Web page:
Do you like watching humans or chimps? How about humans watching chimps or chimps watching humans dressed in chimp costumes pretending to be chimps? If so, you might be tickled to astonishment by these three films.
Primate Cinema: How to Act Like an Animal / Directed by Rachel Mayeri.
This short film is laugh-out-loud funny, and expanding of one’s consciousness. It seems to meld two different visions that we may carry around in our minds. The first is that humans are entirely and only humans, and chimps are completely separate from us. By using humans who mimic chimp behavior these two very distant visions gradually may come together or even merge completely.
Apes as Family / Directed by Rachel Mayeri.
Mayeri takes this blurring of the line between chimps and humans much further in this film which stretches incredulity almost like no other. It is disorienting in the exact manner of art you experience in a museum which has the intention of challenging preconceived notions and expectations. It is both subtlely shocking and gripping while being bizarrely compelling. The feature film Planet of the Apes accomplished something similar many years ago, but it had a relatively huge budget with professional actors and spectacular settings for many of its scenes. One might argue that Mayeri has achieved something even more unsettling because real chimps are watching something fabricated for their consumption. It is a very unique experience. The director seems to be using the film and internal video screens to play on the idea of the mirror test, a standard method for trying to determine if non-human animals can recognize themselves in mirrors. However, in this film the ‘mirror’ is depicted on TV screens and shows scenes of other ‘chimps’ living in a human habitat. This film was made to entertain captive chimpanzees but it might be even more enriching for humans.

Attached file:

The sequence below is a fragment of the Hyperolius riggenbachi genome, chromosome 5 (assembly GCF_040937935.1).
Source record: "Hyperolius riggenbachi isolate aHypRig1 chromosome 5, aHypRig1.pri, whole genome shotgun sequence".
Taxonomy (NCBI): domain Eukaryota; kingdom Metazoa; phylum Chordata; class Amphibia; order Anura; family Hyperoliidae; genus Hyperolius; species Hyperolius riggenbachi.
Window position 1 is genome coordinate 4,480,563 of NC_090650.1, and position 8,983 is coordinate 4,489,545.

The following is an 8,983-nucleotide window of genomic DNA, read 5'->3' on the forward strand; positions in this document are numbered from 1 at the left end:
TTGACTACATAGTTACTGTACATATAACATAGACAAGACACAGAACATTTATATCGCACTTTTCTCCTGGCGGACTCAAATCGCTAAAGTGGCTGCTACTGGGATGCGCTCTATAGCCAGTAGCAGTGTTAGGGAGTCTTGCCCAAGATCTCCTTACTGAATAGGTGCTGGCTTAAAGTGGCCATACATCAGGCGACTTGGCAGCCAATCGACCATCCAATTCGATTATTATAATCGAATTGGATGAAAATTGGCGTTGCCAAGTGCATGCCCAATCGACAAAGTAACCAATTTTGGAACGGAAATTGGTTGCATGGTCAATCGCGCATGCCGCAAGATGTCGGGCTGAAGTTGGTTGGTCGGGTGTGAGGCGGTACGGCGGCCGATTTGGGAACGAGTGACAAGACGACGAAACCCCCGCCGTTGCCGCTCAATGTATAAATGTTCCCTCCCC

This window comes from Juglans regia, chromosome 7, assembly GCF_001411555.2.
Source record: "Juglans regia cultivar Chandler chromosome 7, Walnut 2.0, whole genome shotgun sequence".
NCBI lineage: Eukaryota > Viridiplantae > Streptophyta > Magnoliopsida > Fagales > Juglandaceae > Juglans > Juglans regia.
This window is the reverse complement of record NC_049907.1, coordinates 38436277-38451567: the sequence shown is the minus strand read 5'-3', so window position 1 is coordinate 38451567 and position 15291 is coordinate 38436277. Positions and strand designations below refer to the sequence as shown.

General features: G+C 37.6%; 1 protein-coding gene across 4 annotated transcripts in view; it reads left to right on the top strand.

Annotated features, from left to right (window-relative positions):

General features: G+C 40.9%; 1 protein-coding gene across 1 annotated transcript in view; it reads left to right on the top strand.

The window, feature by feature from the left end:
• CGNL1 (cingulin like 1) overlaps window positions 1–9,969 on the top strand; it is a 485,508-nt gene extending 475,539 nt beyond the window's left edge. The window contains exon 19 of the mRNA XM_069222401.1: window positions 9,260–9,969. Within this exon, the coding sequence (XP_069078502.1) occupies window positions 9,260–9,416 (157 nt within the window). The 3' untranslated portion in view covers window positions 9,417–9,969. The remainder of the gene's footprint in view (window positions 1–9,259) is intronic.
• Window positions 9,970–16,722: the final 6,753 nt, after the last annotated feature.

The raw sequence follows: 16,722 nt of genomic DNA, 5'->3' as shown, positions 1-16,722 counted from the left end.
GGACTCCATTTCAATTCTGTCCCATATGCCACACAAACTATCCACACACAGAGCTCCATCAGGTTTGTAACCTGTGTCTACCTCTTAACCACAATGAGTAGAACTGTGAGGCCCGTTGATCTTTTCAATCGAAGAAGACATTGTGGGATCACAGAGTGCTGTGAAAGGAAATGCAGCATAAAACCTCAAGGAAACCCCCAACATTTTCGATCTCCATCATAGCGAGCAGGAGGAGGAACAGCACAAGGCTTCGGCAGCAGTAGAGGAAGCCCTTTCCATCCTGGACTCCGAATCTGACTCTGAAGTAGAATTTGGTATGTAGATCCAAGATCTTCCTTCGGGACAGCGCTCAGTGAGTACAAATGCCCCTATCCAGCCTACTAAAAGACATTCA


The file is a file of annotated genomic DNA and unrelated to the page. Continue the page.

The Making of Primate Cinema: Apes as a Family / Directed by Rebecca Rowles
If you want the behind-the-scenes story for some of the ‘monkey business’ you will enjoy this documentary which explains how part of the Apes as Family film was made with human actors in chimp suits in Los Angeles. Have you ever wondered which kinds of films chimpanzees like to watch? Maybe not, but maybe this question isn’t so different from what we humans like to watch, or why we like watching at all.
Can chimps experience emotional contagion from watching footage of other chimps? This film suggest that it is possible, but is this possibility an unsettling consideration for humans? What if we aren’t the only ones who experience this phenomenon?
Mayeri says the chimps seem to be most interested in things like sex, food, violence, drumming and social politics. Sounds familiar doesn’t it?
About the author
Jake Richardson has enjoyed the outdoors and nature since he was 6-years-old in the woods of central Illinois and now lives in California not far from the John Muir house.